Any anti-corruption strategy must focus on where the source of the money. Wealth and power are the main objectives of corruption. Corrupt governments seek to capture a country’s revenue streams for the personal profit of corrupt elites. Identifying and assessing revenue streams is crucial for a comprehensive fight against corruption. While the streams of illicit profits vary from country to country, the ultimate impact remains the same.
The connection between transnational organized crime and corruption is also very clear. Without corruption, countering transnational organized crime would be manageable. However, with the support of corrupt authorities and enablers, transnational organized crime thrives. This is especially true for transit countries such as those in West Africa, Latin America, Central Asia and the Balkans. The World Economic Forum’s Global Agenda Council on Illicit Trade estimates the illicit “shadow economy” to be as much as $2 trillion a year. The ties between organized criminal groups and grand corruption serve as a critical destabilizer for these governments.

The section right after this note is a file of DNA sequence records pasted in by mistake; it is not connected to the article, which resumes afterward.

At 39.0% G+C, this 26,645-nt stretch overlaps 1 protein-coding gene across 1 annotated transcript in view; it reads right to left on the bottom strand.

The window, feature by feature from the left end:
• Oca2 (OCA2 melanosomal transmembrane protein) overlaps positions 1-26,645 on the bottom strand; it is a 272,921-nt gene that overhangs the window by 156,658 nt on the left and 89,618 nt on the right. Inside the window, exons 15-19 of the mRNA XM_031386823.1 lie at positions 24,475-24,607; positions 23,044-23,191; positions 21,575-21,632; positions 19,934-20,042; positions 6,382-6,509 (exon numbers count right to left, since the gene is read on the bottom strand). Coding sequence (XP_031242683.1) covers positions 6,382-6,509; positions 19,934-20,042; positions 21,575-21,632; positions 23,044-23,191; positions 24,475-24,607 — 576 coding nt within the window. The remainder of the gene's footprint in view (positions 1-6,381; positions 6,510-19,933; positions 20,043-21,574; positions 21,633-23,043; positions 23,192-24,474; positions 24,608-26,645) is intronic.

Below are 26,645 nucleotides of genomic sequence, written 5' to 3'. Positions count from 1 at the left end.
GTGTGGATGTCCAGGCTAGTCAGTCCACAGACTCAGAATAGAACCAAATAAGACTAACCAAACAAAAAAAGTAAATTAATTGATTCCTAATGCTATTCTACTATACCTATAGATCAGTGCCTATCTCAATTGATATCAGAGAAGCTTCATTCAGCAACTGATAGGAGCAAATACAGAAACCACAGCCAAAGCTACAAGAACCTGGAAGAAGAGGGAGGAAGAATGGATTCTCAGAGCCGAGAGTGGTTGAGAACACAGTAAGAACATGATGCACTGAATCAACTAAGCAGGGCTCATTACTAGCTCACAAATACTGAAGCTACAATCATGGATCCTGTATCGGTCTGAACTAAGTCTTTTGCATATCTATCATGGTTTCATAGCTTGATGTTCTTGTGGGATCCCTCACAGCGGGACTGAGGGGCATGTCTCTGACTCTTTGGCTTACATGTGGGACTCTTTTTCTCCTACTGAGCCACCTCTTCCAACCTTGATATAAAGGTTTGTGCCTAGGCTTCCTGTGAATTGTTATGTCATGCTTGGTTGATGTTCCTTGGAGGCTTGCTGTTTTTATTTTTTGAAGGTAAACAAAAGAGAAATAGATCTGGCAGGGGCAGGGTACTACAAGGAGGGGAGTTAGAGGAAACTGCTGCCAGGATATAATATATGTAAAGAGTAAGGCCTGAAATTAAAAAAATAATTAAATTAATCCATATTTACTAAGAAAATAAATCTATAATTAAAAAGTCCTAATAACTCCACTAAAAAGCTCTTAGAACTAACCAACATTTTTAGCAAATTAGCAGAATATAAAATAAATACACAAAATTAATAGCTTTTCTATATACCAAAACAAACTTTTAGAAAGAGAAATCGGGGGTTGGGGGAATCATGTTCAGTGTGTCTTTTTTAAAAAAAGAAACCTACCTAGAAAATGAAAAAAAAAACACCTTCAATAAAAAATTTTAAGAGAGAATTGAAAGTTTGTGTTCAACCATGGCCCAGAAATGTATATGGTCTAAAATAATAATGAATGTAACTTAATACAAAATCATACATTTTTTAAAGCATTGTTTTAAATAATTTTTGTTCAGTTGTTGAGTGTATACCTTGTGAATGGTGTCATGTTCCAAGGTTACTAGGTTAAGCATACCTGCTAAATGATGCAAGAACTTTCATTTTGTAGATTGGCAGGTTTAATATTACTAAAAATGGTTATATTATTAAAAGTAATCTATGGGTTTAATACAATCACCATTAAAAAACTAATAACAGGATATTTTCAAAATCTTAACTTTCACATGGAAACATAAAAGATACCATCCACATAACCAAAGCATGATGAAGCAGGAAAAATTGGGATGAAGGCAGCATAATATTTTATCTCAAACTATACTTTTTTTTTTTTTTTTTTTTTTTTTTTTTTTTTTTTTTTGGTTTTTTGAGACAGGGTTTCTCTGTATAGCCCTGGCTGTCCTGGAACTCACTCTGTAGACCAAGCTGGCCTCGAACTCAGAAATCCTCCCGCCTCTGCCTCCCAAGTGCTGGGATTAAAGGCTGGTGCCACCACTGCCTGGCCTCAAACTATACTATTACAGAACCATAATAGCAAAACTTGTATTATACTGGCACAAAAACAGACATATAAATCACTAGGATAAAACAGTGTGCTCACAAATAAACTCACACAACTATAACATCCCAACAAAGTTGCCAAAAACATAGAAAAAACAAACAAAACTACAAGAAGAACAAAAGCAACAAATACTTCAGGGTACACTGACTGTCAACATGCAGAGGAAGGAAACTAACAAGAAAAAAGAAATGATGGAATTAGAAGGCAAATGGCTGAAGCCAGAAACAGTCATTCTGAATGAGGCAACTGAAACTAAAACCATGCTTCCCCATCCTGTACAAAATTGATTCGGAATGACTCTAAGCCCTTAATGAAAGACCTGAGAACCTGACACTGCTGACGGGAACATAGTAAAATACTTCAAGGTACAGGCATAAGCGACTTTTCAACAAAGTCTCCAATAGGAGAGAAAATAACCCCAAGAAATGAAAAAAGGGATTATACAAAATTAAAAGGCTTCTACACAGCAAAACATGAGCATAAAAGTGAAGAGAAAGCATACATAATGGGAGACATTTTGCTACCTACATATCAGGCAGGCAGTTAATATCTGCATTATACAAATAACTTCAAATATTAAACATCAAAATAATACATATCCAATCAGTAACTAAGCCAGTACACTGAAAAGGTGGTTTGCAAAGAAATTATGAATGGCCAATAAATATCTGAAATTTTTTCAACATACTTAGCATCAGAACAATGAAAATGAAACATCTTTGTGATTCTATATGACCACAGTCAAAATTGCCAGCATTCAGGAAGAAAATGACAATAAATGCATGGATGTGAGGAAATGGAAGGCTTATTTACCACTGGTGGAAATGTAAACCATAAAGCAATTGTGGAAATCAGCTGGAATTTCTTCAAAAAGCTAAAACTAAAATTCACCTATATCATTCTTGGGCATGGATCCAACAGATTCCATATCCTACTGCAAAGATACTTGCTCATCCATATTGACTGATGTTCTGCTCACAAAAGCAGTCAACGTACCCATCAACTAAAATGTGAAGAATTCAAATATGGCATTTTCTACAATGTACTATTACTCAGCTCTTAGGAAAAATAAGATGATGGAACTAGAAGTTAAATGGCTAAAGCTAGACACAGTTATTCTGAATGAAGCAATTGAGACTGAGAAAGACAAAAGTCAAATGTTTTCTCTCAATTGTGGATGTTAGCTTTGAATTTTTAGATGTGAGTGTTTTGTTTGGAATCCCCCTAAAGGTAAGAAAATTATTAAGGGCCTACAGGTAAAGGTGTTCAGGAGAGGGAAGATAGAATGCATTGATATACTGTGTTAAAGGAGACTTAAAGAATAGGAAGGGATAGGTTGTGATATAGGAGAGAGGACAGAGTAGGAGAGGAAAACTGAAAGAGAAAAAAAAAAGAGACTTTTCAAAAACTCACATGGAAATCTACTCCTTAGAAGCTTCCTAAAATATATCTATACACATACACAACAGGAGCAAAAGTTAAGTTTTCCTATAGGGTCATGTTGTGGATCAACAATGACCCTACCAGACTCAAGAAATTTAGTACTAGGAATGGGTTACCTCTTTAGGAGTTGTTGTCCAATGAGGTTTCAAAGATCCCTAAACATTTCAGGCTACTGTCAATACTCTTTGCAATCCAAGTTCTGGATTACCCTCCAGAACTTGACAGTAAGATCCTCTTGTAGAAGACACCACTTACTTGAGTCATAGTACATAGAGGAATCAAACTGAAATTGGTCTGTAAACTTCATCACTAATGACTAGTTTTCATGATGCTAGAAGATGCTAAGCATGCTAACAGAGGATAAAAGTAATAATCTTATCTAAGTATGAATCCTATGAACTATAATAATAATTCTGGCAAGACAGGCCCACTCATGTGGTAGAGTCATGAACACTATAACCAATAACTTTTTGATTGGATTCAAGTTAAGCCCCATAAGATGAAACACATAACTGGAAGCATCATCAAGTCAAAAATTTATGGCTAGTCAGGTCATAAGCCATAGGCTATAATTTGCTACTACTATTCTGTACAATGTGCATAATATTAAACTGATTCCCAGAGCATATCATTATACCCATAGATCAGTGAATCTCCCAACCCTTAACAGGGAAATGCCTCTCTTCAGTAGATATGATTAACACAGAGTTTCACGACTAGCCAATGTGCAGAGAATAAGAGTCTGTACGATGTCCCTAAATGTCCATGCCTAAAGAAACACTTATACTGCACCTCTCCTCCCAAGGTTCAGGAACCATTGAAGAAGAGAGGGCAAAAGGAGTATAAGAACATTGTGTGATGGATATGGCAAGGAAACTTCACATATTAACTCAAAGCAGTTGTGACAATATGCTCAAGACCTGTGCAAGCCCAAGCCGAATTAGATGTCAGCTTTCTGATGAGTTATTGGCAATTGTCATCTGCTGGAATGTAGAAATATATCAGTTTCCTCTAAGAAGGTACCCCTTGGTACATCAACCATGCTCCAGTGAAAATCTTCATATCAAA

While no country is immune from corruption, there are countries that do well in countering corruption. The similarities among the countries that trend towards being less corrupt, all share commonalities. Higher degrees of societal and corporate values, stronger rule of law, good governance, and strong institutions. Countries that fare poorly are characteristically weak in the above. Countries with weak judiciaries, weak rule of law, and weak institutions become the preferred playground for the corrupt. When corrupt leaders and oligarchs are able to amass massive amounts of unexplained wealth without any transparency or due process for accountability, the host country pays the price because the population suffers from the consequences of reduced government revenues and services. Too often the expression “crime and corruption” is bantered about as if corruption is a lesser practice detached from crime. In reality, the opposite is true in that corruption is the substrate that allows and enables the flow of criminal activity.